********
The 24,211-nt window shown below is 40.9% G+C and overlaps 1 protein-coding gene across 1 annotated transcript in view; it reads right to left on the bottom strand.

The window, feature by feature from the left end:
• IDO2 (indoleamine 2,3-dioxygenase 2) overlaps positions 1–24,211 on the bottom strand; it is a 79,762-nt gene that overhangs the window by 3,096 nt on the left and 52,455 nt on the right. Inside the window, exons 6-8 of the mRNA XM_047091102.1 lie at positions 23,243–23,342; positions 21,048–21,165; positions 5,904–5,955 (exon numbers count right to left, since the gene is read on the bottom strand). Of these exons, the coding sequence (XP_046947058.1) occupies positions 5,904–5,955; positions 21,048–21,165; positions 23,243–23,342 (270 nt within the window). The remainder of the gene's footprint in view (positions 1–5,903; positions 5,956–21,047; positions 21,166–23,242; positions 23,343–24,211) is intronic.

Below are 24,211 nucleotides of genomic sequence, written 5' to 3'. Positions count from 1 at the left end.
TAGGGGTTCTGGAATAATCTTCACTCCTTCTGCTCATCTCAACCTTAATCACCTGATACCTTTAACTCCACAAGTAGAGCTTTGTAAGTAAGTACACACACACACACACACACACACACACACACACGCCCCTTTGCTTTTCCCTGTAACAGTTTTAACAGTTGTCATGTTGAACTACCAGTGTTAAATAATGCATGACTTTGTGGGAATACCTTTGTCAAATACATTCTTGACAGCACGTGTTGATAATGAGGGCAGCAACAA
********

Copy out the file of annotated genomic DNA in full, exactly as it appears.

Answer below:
The 24,211-nt window shown below is 40.9% G+C and overlaps 1 protein-coding gene across 1 annotated transcript in view; it reads right to left on the bottom strand.

The window, feature by feature from the left end:
• IDO2 (indoleamine 2,3-dioxygenase 2) overlaps positions 1–24,211 on the bottom strand; it is a 79,762-nt gene that overhangs the window by 3,096 nt on the left and 52,455 nt on the right. Inside the window, exons 6-8 of the mRNA XM_047091102.1 lie at positions 23,243–23,342; positions 21,048–21,165; positions 5,904–5,955 (exon numbers count right to left, since the gene is read on the bottom strand). Of these exons, the coding sequence (XP_046947058.1) occupies positions 5,904–5,955; positions 21,048–21,165; positions 23,243–23,342 (270 nt within the window). The remainder of the gene's footprint in view (positions 1–5,903; positions 5,956–21,047; positions 21,166–23,242; positions 23,343–24,211) is intronic.

Below are 24,211 nucleotides of genomic sequence, written 5' to 3'. Positions count from 1 at the left end.
TAGGGGTTCTGGAATAATCTTCACTCCTTCTGCTCATCTCAACCTTAATCACCTGATACCTTTAACTCCACAAGTAGAGCTTTGTAAGTAAGTACACACACACACACACACACACACACACACACACGCCCCTTTGCTTTTCCCTGTAACAGTTTTAACAGTTGTCATGTTGAACTACCAGTGTTAAATAATGCATGACTTTGTGGGAATACCTTTGTCAAATACATTCTTGACAGCACGTGTTGATAATGAGGGCAGCAACAA